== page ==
In one of the important developments related to geopolitical environment which has economic and industry implication, Philippines has announced that it is going to cap the number of offshore gaming portals operating on its soil. Making the announcement, the country said that no new licenses would be issued to operators as there is growing concern about the illegitimate use of online gaming for money laundering which, in turn, has a negative impact on the socio-economic fabric of China. The ban on issuing of new licenses have been exclusively made on the request of China as the world’s second-largest economy is feeling the pressure related to social ills which have been fuelled by the booming online gaming industry. The announcement has come close on the heels of similar restrictions slapped by Cambodian authorities on the online gaming on 18th August.
Philippines and Online Gaming
In the Philippines, the online gaming operators are known by the name of POGOs, and according to the chairwoman of Philippine Amusement and Gaming Corporation, Andrea Domingo, authorities have now capped the POGOs to 61 in number. According to Domingo, no application will be processed furthers until and unless authorities take into cognizance concern of every stakeholder and find a way out to address that in a desirable and satisfactory manner.
Just so you know, the gambling continues to remain illegal in China, and the offshore gaming industry is luring the Chinese people in a significant manner. In fact, this sector is one of the major contributors to the GDP of the Philippines and from growth viewpoint; the online gaming industry is one of the fastest-growing sectors in the country. Its contribution to the social-economic fabric of the Philippines is also influential with more than 350,000 people getting employment in the sector. This number also includes around 1,00,000 migrants’ workers from China who are getting the support for their livelihood from the online gaming industry.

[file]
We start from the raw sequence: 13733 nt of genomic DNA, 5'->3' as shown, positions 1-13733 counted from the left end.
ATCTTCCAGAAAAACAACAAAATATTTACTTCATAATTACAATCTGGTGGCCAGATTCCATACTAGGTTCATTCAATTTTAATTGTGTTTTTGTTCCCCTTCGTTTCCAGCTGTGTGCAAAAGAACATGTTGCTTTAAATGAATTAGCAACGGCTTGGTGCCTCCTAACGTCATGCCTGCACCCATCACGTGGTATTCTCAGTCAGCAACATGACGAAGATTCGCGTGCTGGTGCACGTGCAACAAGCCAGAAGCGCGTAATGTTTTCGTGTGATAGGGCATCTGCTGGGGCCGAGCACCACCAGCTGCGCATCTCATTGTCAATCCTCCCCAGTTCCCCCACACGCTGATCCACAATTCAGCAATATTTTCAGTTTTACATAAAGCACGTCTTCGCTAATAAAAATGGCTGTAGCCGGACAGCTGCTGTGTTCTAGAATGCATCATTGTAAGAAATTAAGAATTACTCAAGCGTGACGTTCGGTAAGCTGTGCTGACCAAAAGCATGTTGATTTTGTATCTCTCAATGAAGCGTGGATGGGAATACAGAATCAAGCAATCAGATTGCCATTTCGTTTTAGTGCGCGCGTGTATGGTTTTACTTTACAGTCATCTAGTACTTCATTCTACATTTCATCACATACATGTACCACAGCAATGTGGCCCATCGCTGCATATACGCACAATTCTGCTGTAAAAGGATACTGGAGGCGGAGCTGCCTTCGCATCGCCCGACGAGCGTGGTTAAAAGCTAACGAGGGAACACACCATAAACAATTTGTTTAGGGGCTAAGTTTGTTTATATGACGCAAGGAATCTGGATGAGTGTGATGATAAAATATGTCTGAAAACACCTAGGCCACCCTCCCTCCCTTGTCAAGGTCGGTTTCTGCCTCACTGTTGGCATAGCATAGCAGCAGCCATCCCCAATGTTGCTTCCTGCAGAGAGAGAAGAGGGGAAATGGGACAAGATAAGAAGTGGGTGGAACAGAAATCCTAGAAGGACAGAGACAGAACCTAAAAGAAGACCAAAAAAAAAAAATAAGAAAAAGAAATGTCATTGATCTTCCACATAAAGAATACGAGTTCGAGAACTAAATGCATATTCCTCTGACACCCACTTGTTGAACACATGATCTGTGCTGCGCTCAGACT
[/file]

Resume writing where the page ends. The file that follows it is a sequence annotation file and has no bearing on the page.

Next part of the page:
Changing Dynamics and influence of China
Interestingly, Domingo gave the hope to POGOs by saying that this ban is not permanent, and the agency is going to review the order towards the end of the year. The cost and benefit analysis related to the sector will be done, and accordingly, steps will be taken to ensure a Win-Win situation for all stakeholders involved in the process. According to the opinion of experts and analysts, it is not easy for the Philippines to stay put with the ban as POGOs act as an important source of revenue for the exchequer. According to an estimate, the agency is going to collect around $152 million as a license fee from POGOs this year, and by abandoning this sector, it would be difficult for the agency to make up the revenue foregone. However, there is an admission on the part of Domingo who said that the time has come to review and take stock of the situation and address the concerns of the stakeholders which haven’t met effectively in the past by the agency. The new stance adopted by the government is a complete reversal of its initial stand of encouraging the online casino industry. This about-turn, according to many outside observers, is the result of pressure that China has put on the Philippines.
An official statement released by the Chinese embassy in the Philippines expressed the concern of rising attacks on the migrant Chinese workers. According to the press release, many Chinese workers are tortured, humiliated, and even murdered while working in the online casino industry. The Philippines, on its own part, is also feeling the heat as the Defense Secretary of the country, expressed his concern over the large influx of Chinese workers into the country’s territory. The ban on online casinos in Cambodia is a kind of extreme step taken by the government. According to the chief executive officer of Leechiu Property Consultant who acts as a broker for POGO Office, the Cambodian government has missed an opportunity, and by putting a blanket ban, the government has forced even the legitimate online gaming operators to shift their base to the Philippines.